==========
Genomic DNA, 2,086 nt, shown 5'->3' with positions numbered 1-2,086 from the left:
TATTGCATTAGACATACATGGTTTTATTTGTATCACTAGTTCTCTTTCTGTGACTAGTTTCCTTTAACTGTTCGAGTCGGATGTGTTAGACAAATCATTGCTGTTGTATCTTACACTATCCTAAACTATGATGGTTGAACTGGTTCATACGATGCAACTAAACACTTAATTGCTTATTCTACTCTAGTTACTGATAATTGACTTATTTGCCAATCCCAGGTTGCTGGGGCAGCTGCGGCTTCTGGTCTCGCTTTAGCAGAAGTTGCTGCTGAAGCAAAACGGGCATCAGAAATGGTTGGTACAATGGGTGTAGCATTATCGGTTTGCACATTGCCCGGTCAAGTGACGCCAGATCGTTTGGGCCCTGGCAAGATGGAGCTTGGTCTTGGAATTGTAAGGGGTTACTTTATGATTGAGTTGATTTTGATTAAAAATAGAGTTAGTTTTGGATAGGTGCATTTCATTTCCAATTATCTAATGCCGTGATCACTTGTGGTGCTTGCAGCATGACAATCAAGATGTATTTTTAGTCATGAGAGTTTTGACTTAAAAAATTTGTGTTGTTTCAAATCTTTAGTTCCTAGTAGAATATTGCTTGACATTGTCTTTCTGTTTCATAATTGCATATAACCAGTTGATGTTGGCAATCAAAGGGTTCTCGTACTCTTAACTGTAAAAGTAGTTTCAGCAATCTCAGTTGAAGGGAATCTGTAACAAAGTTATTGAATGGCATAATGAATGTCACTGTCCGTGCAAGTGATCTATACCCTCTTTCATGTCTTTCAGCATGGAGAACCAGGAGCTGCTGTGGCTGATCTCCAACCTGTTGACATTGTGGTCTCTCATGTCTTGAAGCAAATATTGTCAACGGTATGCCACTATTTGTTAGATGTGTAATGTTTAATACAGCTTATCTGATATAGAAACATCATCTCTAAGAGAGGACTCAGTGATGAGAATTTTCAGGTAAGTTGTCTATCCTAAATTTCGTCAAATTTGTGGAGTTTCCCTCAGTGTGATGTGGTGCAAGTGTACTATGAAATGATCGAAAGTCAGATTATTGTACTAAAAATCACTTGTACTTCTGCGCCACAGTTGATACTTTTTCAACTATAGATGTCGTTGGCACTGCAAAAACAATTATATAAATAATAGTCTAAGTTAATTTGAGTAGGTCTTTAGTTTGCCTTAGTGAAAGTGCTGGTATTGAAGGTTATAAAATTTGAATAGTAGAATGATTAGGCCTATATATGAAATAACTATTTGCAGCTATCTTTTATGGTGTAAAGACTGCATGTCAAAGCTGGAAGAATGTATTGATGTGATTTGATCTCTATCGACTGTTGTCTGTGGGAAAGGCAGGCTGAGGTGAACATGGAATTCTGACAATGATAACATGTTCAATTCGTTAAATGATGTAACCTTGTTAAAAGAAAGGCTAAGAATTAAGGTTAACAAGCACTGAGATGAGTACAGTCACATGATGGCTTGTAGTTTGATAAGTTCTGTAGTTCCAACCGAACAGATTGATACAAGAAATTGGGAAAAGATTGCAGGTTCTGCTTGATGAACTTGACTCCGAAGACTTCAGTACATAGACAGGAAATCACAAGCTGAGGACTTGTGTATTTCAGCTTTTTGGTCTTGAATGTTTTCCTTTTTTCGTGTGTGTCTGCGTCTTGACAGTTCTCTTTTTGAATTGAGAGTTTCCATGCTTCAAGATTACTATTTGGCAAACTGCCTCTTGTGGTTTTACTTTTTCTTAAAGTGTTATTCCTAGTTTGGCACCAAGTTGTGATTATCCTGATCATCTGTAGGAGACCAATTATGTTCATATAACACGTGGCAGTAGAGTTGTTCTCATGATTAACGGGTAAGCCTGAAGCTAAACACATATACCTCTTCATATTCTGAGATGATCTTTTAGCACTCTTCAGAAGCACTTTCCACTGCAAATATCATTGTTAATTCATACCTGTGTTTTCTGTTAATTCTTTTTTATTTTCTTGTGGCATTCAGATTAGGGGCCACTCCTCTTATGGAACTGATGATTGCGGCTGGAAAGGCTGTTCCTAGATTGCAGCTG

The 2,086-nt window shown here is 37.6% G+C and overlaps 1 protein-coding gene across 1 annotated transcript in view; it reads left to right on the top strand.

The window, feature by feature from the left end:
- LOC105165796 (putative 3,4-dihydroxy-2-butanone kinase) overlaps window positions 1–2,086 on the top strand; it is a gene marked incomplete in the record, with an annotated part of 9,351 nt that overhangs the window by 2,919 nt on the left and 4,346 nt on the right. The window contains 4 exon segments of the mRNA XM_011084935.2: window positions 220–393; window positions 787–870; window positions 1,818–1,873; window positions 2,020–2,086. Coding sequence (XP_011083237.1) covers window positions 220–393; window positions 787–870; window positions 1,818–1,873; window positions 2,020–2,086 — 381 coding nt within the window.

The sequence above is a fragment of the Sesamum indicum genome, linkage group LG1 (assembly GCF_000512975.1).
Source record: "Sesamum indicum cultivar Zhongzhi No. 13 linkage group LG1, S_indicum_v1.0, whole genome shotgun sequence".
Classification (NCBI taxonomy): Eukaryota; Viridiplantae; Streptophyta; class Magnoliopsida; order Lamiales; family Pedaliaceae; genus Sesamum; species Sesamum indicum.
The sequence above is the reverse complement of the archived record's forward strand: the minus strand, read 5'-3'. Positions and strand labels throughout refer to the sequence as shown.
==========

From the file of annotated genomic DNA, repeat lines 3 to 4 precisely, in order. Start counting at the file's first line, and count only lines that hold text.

The 2,086-nt window shown here is 37.6% G+C and overlaps 1 protein-coding gene across 1 annotated transcript in view; it reads left to right on the top strand.

The window, feature by feature from the left end: